JJ'S Bright Future
John Jay Homestead plans for future generations
Wendy Ross, executive director of the John Jay Homestead, commenced her relationship with the historic landmark shortly after moving to Katonah with her family in 1986. First she was a volunteer, then vice president of the Friends of John Jay Homestead, and finally the group’s president. In 2004 she was named executive director. During her 25-year association with the historic site, Ross has been instrumental in increasing membership, recruiting volunteers, and initiating new programs including long-range planning, landscape restoration, and entertainment events including the now-famous Barn Dance and the Country Fair. After a storied party in May to celebrate her efforts, Ross stepped down. Ruth Sonshine, from development at Yale Law School, has been hired as director.
Ross left, but the John Jay Homestead carries on. Heather Iannucci, historic site manager for seven years (she is also the Historic Site Manager of Philipse Manor Hall in Yonkers), says Ross’s legacy is “planting roots in the community and branching out beyond.” Heather Langham, who is completing her first year as president of Friends, says, “The Friends are the community support. They drive attendance to events and formulate plans to best serve the Homestead’s needs.”
“I am excited,” says Iannucci about the Homestead’s plans. “Don’t expect any major shift in direction; our mission remains the same.” That mission, she said, is to “Examine the story we’re telling and find more and new engaging ways to tell it.”
The John Jay Homestead site itself encompasses 62 acres. The primary asset is the house itself, presently closed in preparation for what is anticipated to be a year of renovations. After a huge HVAC overhaul in 2013, the plan now is to restore all the period rooms, including wallpaper, paint, and finishes. “This is a very large capital project that needs lots of money to complete,” Iannucci says. Bids for the work are still out. “We can’t be the Mount Vernon of the north until we restore the house,” said Iannucci.
The new Visitor’s Center was a $1.4-million project that successfully catapulted the site into new realms. “Everything we can do here educationally is so much larger now,” Ianuucci says. “For example, where we could only accommodate 60 students at a time, now we can have 160.”
Langham’s focus is identifying new constituencies. “We have a conservation committee now, and we’re involved in a collaboration with Cultural Katonah,” she said, referencing the alliance between the three major cultural institutions of Katonah—Caramoor, the Katonah Museum of Art, and the John Jay Homestead. In addition to the site’s on-going connection with local garden clubs, and even the Boy Scouts, Langham said, “We’re also working with local farmers and Westmoreland Sanctuary.” She is particularly excited about the new Innovation Committee headed up by board member, Steve Ohler, a Bedford resident. A newly marked Perimeter Trail specifically for walkers was completed in collaboration with the Bedford Riding Lanes.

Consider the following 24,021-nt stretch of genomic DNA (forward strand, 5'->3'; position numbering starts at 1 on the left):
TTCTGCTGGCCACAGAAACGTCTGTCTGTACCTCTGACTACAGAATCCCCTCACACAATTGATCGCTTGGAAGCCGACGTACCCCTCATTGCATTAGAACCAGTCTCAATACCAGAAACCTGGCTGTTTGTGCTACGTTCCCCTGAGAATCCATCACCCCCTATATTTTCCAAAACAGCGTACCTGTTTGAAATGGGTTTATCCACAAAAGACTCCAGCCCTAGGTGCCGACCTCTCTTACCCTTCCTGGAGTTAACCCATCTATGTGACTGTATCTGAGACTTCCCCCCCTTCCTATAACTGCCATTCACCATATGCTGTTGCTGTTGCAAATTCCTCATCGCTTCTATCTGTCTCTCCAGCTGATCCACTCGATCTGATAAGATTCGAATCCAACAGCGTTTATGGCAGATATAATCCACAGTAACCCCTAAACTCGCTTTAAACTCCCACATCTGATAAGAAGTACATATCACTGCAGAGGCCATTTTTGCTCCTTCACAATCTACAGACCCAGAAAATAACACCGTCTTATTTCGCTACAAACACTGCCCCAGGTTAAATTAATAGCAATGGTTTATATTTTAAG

One of the great beauties of the John Jay Homestead is that it is open 365 days a year. “There’s no toll booth, and our admission prices to many events are extremely reasonable,” Iannucci says. In addition to the Saturday Farm Market which opened June 14, and the Independence Day Fair on July 4, some new family programs starting in June have been instituted, including Play Day @ Jay, a program for children aged three to 10 who come with their caregiver to play, picnic, explore the grounds, play with old-timey toys, and engage in craft activities in the Visitor’s Center. The first Summer Hike with a naturalist tour guide is June 21. That same day is an Open Day in the Sundial Garden. A Teen Advisory committee has been inaugurated to engage older children. “We have two parties planned already,” Langham says. “The first will take place in the fall for seventh, eighth, and ninth graders. The second party will be for kids in grades ten, 11, and 12. There will be bonfires. It’s meant to be fun, not educational,” she said. An idea has been floated to create a debate society.
“We’re continuing to expand our capacity and our audience,” Iannucci says. “And activate more community involvement.” To that end a summer movie night will take place on the lawn. Come July 19 for a screening of The Wizard of Oz.
While change is in the air, now-iconic events at the Homestead such as the Barn Dance and the Scholars Lecture series will remain in place. “What’s important is we continue to tell the basic story of the people who lived here and how they lived,” Iannucci says. “It’s John Jay. We’re not revisionists.”
“The point is to keep the place going for the next generations,” Wendy Ross explains. “We’re keeping the American story alive.”